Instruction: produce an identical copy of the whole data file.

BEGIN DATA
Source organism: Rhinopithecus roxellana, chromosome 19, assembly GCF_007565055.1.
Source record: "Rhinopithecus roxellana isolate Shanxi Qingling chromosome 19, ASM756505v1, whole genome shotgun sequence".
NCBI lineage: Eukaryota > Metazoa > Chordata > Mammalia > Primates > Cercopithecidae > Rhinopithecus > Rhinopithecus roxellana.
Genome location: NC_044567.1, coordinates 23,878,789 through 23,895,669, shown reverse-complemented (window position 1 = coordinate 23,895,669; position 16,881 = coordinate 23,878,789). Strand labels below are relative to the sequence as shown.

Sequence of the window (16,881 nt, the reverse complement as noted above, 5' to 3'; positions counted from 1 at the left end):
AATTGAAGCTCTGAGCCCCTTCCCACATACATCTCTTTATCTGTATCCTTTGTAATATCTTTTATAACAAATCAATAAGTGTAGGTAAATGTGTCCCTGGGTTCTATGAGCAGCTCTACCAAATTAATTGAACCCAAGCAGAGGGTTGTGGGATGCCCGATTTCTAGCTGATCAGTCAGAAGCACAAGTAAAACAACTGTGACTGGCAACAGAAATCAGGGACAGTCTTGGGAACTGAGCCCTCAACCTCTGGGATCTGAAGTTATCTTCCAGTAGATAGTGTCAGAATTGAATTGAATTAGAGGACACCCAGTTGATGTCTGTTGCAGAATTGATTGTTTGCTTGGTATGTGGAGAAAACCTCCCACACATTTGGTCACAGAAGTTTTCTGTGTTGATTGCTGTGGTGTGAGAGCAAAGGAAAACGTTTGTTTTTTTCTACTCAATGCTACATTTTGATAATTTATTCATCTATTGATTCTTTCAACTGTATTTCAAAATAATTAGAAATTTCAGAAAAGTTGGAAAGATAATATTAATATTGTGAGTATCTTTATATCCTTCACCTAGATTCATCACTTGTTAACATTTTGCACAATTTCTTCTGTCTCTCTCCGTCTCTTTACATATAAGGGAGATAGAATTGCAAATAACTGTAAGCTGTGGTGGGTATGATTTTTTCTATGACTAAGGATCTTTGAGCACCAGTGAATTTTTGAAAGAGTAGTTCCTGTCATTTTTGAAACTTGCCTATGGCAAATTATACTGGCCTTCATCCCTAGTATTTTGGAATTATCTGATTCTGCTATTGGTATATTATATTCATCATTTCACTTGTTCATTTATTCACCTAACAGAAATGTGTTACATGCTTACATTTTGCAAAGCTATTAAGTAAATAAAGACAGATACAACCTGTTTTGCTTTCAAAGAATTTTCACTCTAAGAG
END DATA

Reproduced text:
Source organism: Rhinopithecus roxellana, chromosome 19, assembly GCF_007565055.1.
Source record: "Rhinopithecus roxellana isolate Shanxi Qingling chromosome 19, ASM756505v1, whole genome shotgun sequence".
NCBI lineage: Eukaryota > Metazoa > Chordata > Mammalia > Primates > Cercopithecidae > Rhinopithecus > Rhinopithecus roxellana.
Genome location: NC_044567.1, coordinates 23,878,789 through 23,895,669, shown reverse-complemented (window position 1 = coordinate 23,895,669; position 16,881 = coordinate 23,878,789). Strand labels below are relative to the sequence as shown.

Sequence of the window (16,881 nt, the reverse complement as noted above, 5' to 3'; positions counted from 1 at the left end):
AATTGAAGCTCTGAGCCCCTTCCCACATACATCTCTTTATCTGTATCCTTTGTAATATCTTTTATAACAAATCAATAAGTGTAGGTAAATGTGTCCCTGGGTTCTATGAGCAGCTCTACCAAATTAATTGAACCCAAGCAGAGGGTTGTGGGATGCCCGATTTCTAGCTGATCAGTCAGAAGCACAAGTAAAACAACTGTGACTGGCAACAGAAATCAGGGACAGTCTTGGGAACTGAGCCCTCAACCTCTGGGATCTGAAGTTATCTTCCAGTAGATAGTGTCAGAATTGAATTGAATTAGAGGACACCCAGTTGATGTCTGTTGCAGAATTGATTGTTTGCTTGGTATGTGGAGAAAACCTCCCACACATTTGGTCACAGAAGTTTTCTGTGTTGATTGCTGTGGTGTGAGAGCAAAGGAAAACGTTTGTTTTTTTCTACTCAATGCTACATTTTGATAATTTATTCATCTATTGATTCTTTCAACTGTATTTCAAAATAATTAGAAATTTCAGAAAAGTTGGAAAGATAATATTAATATTGTGAGTATCTTTATATCCTTCACCTAGATTCATCACTTGTTAACATTTTGCACAATTTCTTCTGTCTCTCTCCGTCTCTTTACATATAAGGGAGATAGAATTGCAAATAACTGTAAGCTGTGGTGGGTATGATTTTTTCTATGACTAAGGATCTTTGAGCACCAGTGAATTTTTGAAAGAGTAGTTCCTGTCATTTTTGAAACTTGCCTATGGCAAATTATACTGGCCTTCATCCCTAGTATTTTGGAATTATCTGATTCTGCTATTGGTATATTATATTCATCATTTCACTTGTTCATTTATTCACCTAACAGAAATGTGTTACATGCTTACATTTTGCAAAGCTATTAAGTAAATAAAGACAGATACAACCTGTTTTGCTTTCAAAGAATTTTCACTCTAAGAG